As mentioned before, the female painted turtle is usually much larger than the male. This is because she needs to be able to lay her eggs and dig her burrows, which requires more space and energy.

Shape

Western Painted Turtle Anatomy and Appearance
Image Source

The shape of the plastron (bottom shell) differs between genders. The male has a convex (curved inwards) plastron, while the female is flat.

This curved shape facilitates the male in mounting the female during copulation.

Diet in Breeding Season

The two genders have different nutritional requirements during reproduction. Females need higher amounts of calcium to support egg production. Supplement this in captivity with vitamin powders or cuttlebone.

Males have higher protein requirements when producing quality sperm.

Health

The gender-specific organs of painted turtles put them at risk of unique health risks. For example, females are at risk of becoming egg-bound, while males risk developing kidney stones.

Reproductive Behavior

Painted Turtles Reproductive Behavior

Another difference is their reproductive behavior when they reach sexual maturity and show their secondary sexual characteristics.

Identify mating pairs by their behavior. Males chase and nudge females in an attempt to mate. If she is receptive, she allows him to mount her, and they remain coupled for some time.[3]

Females look for nesting sites and display digging behavior.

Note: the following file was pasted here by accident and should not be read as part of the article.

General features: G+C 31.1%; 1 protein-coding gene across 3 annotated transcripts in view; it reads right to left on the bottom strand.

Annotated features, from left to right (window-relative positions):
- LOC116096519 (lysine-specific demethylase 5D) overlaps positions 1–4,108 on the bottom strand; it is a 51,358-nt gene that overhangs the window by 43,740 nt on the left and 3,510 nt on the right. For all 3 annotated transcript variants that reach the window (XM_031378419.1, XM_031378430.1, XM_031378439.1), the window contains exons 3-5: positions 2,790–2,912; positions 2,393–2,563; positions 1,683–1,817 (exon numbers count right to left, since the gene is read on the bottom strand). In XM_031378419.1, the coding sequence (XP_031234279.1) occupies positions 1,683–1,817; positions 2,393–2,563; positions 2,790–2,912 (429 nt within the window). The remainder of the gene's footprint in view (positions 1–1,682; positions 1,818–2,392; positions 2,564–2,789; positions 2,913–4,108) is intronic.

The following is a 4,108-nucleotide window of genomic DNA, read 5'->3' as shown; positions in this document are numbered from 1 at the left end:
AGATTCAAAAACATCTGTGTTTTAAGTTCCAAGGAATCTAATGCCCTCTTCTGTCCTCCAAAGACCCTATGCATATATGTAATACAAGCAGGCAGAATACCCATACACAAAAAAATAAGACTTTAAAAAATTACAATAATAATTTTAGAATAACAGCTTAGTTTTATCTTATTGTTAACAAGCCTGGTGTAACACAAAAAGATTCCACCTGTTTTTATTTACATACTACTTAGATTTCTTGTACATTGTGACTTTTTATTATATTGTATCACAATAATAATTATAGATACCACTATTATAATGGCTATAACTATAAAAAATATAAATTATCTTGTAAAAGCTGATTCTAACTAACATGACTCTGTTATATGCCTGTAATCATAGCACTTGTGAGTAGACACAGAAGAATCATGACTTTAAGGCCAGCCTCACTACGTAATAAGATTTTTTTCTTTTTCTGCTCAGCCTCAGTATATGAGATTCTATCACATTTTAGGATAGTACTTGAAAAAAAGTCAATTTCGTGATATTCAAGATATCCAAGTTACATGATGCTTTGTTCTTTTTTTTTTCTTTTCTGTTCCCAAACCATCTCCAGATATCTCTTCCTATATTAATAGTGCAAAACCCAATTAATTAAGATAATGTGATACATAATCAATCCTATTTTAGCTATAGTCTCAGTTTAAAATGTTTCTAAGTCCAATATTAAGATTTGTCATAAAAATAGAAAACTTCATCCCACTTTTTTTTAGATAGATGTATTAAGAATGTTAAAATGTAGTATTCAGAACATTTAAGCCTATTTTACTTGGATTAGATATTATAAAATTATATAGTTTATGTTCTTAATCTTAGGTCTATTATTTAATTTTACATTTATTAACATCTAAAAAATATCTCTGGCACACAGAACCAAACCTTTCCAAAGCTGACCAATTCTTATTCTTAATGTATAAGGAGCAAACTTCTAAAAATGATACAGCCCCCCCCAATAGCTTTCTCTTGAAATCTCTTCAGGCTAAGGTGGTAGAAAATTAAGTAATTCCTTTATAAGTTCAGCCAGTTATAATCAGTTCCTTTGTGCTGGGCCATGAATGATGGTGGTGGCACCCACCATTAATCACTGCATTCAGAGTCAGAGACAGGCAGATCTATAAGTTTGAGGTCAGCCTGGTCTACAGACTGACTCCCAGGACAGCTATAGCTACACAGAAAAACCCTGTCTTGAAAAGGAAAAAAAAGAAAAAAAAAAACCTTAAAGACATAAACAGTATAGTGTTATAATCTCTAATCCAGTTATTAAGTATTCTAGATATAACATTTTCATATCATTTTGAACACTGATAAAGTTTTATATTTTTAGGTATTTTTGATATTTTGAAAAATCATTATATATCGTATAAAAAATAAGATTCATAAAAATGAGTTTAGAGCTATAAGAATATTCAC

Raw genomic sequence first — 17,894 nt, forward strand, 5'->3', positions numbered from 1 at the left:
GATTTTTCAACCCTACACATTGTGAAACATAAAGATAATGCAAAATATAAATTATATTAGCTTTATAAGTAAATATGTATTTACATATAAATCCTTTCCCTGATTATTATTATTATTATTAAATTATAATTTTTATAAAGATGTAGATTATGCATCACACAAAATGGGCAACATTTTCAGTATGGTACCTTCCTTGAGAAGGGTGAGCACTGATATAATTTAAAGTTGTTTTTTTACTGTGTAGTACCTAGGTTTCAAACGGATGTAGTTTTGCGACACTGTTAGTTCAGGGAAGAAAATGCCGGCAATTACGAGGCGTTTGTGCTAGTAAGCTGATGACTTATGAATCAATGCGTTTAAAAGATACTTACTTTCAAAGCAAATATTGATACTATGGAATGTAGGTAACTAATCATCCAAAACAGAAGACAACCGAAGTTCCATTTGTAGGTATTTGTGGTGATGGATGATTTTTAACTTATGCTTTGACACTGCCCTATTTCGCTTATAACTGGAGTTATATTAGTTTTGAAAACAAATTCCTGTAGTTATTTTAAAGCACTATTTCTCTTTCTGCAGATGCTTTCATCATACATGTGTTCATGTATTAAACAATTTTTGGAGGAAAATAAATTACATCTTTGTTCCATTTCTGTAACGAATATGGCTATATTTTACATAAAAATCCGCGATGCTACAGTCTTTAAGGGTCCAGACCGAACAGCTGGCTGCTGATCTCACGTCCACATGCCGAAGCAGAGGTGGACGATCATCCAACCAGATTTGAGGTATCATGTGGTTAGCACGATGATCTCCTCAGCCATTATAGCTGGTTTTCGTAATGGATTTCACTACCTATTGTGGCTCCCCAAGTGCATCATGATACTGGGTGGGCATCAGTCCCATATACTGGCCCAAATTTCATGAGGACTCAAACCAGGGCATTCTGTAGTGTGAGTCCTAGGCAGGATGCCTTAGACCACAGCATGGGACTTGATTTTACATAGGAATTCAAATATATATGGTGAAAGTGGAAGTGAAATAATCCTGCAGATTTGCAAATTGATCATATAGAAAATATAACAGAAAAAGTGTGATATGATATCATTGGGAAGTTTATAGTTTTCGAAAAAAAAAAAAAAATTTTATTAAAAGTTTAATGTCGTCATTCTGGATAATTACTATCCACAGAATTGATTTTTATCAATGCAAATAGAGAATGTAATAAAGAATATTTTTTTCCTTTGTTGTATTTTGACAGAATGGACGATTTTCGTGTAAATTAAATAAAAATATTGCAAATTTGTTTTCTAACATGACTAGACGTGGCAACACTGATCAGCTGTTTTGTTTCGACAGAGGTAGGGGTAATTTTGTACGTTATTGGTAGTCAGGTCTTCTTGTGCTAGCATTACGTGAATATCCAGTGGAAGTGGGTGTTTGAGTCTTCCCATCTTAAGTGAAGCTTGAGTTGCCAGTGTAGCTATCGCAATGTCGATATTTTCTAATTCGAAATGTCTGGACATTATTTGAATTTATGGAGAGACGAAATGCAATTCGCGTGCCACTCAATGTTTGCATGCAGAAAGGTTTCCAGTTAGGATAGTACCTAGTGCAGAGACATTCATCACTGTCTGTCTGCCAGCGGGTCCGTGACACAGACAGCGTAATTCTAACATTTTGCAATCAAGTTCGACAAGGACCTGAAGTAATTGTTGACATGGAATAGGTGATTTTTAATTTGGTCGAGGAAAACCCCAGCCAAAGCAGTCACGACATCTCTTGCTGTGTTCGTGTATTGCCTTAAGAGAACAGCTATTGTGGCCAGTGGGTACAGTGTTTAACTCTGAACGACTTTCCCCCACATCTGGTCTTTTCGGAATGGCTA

Similarities Between Male and Female Painted Turtles

Male and female painted turtles are similar overall. They have the same general behavior, habitat, diet, and coloration.

General Behavior

Painted turtles are generally shy and reclusive creatures. They often bask on logs or rocks in groups in the wild. When frightened or disturbed, they quickly retreat into the water.

They are timid around humans but can become used to regular handling and may even eat from your hand.

Habitat

painted turtle activity

Painted turtles are aquatic creatures that prefer slow-moving or stagnant water with plenty of vegetation. They need a basking area where they can dry off and warm up.

They often inhabit ponds, lakes, marshes, and swamps in the wild. In captivity, they can be kept in aquaria or backyard ponds.[4]

General Diet

Outside of the breeding season, the two genders eat much the same diet. Painted turtles are omnivorous and eat a variety of plant and animal matter. 

In the wild, their diet consists of

  • aquatic plants
  • insects
  • crustaceans
  • fish
  • carrion.

In captivity, they can be fed a diet of 

  • pellets
  • vegetables
  • live food.

Coloration

The coloration of painted turtles is the same for males and females. They have a smooth, oval-shaped carapace with red and yellow patterns. Black markings break these up to create an intricate mosaic of colors.

7 Ways to Tell the Gender of a Painted Turtle

Determining the gender of a painted turtle is not always straightforward, especially when they are young. 

Seven key observations can help to tell the gender:

  • Size
  • Shape
  • Tail Length
  • Cloaca Positioning
  • Claw Length
  • Behavior
  • Incubation Temperature

Related: Male vs. Female Red-Eared Slider